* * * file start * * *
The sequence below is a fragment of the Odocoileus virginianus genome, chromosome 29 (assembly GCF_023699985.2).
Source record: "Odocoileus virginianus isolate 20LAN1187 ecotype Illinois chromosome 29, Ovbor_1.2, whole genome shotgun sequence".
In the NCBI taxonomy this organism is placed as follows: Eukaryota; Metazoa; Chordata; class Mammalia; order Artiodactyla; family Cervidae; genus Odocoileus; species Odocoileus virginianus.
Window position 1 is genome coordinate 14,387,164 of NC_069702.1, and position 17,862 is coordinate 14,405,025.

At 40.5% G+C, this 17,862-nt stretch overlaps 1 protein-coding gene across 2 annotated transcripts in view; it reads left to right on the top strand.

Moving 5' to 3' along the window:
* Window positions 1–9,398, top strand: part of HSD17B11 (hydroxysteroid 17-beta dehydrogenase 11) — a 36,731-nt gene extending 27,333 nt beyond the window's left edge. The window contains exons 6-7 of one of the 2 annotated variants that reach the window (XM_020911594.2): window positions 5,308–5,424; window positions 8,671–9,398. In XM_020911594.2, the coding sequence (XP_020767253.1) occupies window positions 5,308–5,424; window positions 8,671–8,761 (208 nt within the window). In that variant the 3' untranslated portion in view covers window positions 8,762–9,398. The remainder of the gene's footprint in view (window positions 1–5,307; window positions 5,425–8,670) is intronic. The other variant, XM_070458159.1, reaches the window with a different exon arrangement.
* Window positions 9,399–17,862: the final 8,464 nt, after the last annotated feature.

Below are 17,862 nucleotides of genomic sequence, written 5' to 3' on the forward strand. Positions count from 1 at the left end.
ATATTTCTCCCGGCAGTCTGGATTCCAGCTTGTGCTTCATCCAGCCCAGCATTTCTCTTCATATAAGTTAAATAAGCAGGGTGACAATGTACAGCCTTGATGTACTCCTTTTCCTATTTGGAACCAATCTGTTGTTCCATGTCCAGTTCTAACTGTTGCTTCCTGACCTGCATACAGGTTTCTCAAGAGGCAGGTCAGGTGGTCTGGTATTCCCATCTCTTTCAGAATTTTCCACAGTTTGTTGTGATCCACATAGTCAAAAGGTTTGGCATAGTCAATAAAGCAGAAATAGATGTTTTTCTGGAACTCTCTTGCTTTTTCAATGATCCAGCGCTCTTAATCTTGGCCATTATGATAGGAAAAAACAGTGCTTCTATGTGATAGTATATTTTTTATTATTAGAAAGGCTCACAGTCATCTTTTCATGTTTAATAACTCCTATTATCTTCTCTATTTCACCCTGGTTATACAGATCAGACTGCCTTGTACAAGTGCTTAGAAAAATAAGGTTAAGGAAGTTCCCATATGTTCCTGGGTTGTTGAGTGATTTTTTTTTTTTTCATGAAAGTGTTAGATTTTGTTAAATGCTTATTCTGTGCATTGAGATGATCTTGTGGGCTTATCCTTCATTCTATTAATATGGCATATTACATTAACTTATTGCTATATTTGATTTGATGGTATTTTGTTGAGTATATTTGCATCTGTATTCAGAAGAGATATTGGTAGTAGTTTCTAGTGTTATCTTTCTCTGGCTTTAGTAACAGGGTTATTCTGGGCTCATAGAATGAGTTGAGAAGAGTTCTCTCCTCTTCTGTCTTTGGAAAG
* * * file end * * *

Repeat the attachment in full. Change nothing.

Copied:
The sequence below is a fragment of the Odocoileus virginianus genome, chromosome 29 (assembly GCF_023699985.2).
Source record: "Odocoileus virginianus isolate 20LAN1187 ecotype Illinois chromosome 29, Ovbor_1.2, whole genome shotgun sequence".
In the NCBI taxonomy this organism is placed as follows: Eukaryota; Metazoa; Chordata; class Mammalia; order Artiodactyla; family Cervidae; genus Odocoileus; species Odocoileus virginianus.
Window position 1 is genome coordinate 14,387,164 of NC_069702.1, and position 17,862 is coordinate 14,405,025.

At 40.5% G+C, this 17,862-nt stretch overlaps 1 protein-coding gene across 2 annotated transcripts in view; it reads left to right on the top strand.

Moving 5' to 3' along the window:
* Window positions 1–9,398, top strand: part of HSD17B11 (hydroxysteroid 17-beta dehydrogenase 11) — a 36,731-nt gene extending 27,333 nt beyond the window's left edge. The window contains exons 6-7 of one of the 2 annotated variants that reach the window (XM_020911594.2): window positions 5,308–5,424; window positions 8,671–9,398. In XM_020911594.2, the coding sequence (XP_020767253.1) occupies window positions 5,308–5,424; window positions 8,671–8,761 (208 nt within the window). In that variant the 3' untranslated portion in view covers window positions 8,762–9,398. The remainder of the gene's footprint in view (window positions 1–5,307; window positions 5,425–8,670) is intronic. The other variant, XM_070458159.1, reaches the window with a different exon arrangement.
* Window positions 9,399–17,862: the final 8,464 nt, after the last annotated feature.

Below are 17,862 nucleotides of genomic sequence, written 5' to 3' on the forward strand. Positions count from 1 at the left end.
ATATTTCTCCCGGCAGTCTGGATTCCAGCTTGTGCTTCATCCAGCCCAGCATTTCTCTTCATATAAGTTAAATAAGCAGGGTGACAATGTACAGCCTTGATGTACTCCTTTTCCTATTTGGAACCAATCTGTTGTTCCATGTCCAGTTCTAACTGTTGCTTCCTGACCTGCATACAGGTTTCTCAAGAGGCAGGTCAGGTGGTCTGGTATTCCCATCTCTTTCAGAATTTTCCACAGTTTGTTGTGATCCACATAGTCAAAAGGTTTGGCATAGTCAATAAAGCAGAAATAGATGTTTTTCTGGAACTCTCTTGCTTTTTCAATGATCCAGCGCTCTTAATCTTGGCCATTATGATAGGAAAAAACAGTGCTTCTATGTGATAGTATATTTTTTATTATTAGAAAGGCTCACAGTCATCTTTTCATGTTTAATAACTCCTATTATCTTCTCTATTTCACCCTGGTTATACAGATCAGACTGCCTTGTACAAGTGCTTAGAAAAATAAGGTTAAGGAAGTTCCCATATGTTCCTGGGTTGTTGAGTGATTTTTTTTTTTTTCATGAAAGTGTTAGATTTTGTTAAATGCTTATTCTGTGCATTGAGATGATCTTGTGGGCTTATCCTTCATTCTATTAATATGGCATATTACATTAACTTATTGCTATATTTGATTTGATGGTATTTTGTTGAGTATATTTGCATCTGTATTCAGAAGAGATATTGGTAGTAGTTTCTAGTGTTATCTTTCTCTGGCTTTAGTAACAGGGTTATTCTGGGCTCATAGAATGAGTTGAGAAGAGTTCTCTCCTCTTCTGTCTTTGGAAAG